Photograph by Michael Hanson, Aurora Creative/Getty Images

Read Caption

A trail runner takes in distant views of deep blue waters behind on Channel Islands National Park, California.

Photograph by Michael Hanson, Aurora Creative/Getty Images

Top 10 Trail Runs in the U.S. Parks

Whether the jogging path is in the heart of a high desert or a refreshing run on a New England trail shaded by sycamores and elms, there are thousands of terrific trails. Due to the nature of the activity, runners love getting out to enjoy the great outdoors—which makes their sport and America’s national parks a perfect match.

  1. Lake Mead National Recreation Area, Arizona

    Lakeshore Drive and Northshore Road

    At Arizona’s Lake Mead, hard-core runners looking for places to test their endurance will find plenty of trails leading into fantastic canyons. Most casual runners, however, are attracted to the popular area surrounding the southwest shores of sinuous Lake Mead. As a natural energizer, 11-mile Lakeshore Drive and the southern portion of Northshore Road offer pavement for firm footing as well as a perpetually scenic panorama of the lake’s clear blue waters framed against colorful distant hills and mountains. There’s no separate jogging lane, so stretch out and keep one eye on traffic from Boulder Beach along long, loping blacktop that continues into the hills or down to the shore. Considering the heat of the Mojave Desert can bake this national recreation area (desert temperatures can reach 120°F in the shade), this may be a run better saved for fall or spring when the mercury drops into the comfortable 50s and 60s.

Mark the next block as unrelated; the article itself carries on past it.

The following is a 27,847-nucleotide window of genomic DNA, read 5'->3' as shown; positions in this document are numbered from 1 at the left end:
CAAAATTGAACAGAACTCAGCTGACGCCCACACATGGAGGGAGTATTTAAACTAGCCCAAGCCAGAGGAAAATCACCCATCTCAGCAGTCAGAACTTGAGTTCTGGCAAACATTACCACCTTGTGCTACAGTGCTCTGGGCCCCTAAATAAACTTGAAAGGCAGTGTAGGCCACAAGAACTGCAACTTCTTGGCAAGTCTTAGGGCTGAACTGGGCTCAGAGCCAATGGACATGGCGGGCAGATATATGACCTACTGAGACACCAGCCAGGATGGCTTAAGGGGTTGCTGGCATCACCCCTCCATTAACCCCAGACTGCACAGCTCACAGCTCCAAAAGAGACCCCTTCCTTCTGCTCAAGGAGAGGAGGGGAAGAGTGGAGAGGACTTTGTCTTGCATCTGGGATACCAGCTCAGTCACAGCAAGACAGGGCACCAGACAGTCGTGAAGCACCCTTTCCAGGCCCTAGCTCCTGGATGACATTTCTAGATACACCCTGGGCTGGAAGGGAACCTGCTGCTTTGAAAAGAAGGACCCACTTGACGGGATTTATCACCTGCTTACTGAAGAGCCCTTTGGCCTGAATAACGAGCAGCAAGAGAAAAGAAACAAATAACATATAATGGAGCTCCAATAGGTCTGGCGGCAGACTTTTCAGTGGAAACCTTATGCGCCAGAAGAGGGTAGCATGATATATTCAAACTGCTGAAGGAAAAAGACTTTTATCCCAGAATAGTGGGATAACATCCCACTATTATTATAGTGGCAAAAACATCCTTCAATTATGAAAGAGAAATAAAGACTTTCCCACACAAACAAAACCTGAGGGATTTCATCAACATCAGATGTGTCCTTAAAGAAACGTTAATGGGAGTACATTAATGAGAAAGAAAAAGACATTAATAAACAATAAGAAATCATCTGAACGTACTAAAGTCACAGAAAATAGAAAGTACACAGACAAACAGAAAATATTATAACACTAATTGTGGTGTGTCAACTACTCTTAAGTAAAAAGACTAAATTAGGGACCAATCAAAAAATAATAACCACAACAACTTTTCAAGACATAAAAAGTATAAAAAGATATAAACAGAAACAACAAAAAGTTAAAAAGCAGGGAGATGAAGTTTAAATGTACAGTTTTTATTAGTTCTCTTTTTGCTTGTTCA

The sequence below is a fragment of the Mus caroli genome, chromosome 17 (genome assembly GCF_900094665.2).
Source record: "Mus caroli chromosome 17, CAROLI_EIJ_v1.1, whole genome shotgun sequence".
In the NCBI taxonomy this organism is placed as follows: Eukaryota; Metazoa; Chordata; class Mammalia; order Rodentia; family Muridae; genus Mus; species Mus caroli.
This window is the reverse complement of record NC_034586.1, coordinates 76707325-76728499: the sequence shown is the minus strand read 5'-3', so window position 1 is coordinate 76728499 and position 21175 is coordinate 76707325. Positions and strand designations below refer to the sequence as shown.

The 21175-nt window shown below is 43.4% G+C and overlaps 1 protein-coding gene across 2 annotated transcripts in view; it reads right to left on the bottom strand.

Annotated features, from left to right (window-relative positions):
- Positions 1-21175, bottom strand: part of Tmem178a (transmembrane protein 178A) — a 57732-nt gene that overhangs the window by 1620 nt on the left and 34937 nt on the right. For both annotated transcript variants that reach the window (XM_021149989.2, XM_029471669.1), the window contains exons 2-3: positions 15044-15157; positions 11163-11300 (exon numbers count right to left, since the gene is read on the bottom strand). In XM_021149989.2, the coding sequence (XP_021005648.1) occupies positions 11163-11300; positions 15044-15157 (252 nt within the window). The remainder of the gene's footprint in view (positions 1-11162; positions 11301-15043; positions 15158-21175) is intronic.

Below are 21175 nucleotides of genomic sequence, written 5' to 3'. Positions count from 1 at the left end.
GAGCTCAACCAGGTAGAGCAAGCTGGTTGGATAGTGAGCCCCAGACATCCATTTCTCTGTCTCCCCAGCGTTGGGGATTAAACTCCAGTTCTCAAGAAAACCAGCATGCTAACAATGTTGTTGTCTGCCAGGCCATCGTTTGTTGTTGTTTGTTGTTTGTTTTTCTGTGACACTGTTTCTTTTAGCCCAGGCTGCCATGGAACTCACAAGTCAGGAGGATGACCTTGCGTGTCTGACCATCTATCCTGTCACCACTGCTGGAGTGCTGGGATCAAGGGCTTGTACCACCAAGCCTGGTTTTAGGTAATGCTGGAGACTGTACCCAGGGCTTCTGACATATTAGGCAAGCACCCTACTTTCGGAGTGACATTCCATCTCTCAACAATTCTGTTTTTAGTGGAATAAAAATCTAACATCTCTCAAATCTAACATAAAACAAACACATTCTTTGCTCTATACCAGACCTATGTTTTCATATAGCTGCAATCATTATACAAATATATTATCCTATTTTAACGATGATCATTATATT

2. Rock Creek Park, Washington D.C.

    Western Ridge Trail and Valley Trail

    Washington, D.C., isn’t just for politicians. Runners, too, can find much to enjoy, including several choice trails in Rock Creek Park, one of the oldest federal parks (established 1890). At just over 1,700 acres (twice that of Central Park), Rock Creek Park packs in an impressive 20 miles of dirt trails that usher runners into an assortment of tree-lined paths along wooded hillsides, ridges, and valleys that are perfect for easy hiking or a gentle jog. The blaze-marked single-track Western Ridge Trail and Valley Trail are both well suited for runners ready for a moderate workout, not a marathon. For a little more elbow room, trot onto one of the wider trails that double as equestrian trails (so watch your step), or drop down to the paved multipurpose path that parallels the park’s eponymous stream. By using connector trails and roads, it is possible to make short and large loop runs. In addition, many trails branch out of the park into nearby D.C. neighborhoods, such as Dumbarton Oaks and Palisades Park, as well as into the Maryland suburbs.

  3. Golden Gate National Recreation Area, California